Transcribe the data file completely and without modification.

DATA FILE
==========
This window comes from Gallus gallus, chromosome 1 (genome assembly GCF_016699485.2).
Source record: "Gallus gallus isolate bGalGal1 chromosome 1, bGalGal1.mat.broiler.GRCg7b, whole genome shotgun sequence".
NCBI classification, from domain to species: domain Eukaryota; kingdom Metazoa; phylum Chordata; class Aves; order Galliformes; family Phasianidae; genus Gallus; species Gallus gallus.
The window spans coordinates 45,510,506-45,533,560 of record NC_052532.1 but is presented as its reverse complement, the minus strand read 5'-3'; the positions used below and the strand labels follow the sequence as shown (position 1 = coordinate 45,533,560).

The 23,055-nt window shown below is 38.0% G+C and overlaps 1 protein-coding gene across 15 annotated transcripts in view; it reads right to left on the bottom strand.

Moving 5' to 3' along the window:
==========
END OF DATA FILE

This window comes from Gallus gallus, chromosome 1 (genome assembly GCF_016699485.2).
Source record: "Gallus gallus isolate bGalGal1 chromosome 1, bGalGal1.mat.broiler.GRCg7b, whole genome shotgun sequence".
NCBI classification, from domain to species: domain Eukaryota; kingdom Metazoa; phylum Chordata; class Aves; order Galliformes; family Phasianidae; genus Gallus; species Gallus gallus.
The window spans coordinates 45,510,506-45,533,560 of record NC_052532.1 but is presented as its reverse complement, the minus strand read 5'-3'; the positions used below and the strand labels follow the sequence as shown (position 1 = coordinate 45,533,560).

The 23,055-nt window shown below is 38.0% G+C and overlaps 1 protein-coding gene across 15 annotated transcripts in view; it reads right to left on the bottom strand.

Moving 5' to 3' along the window: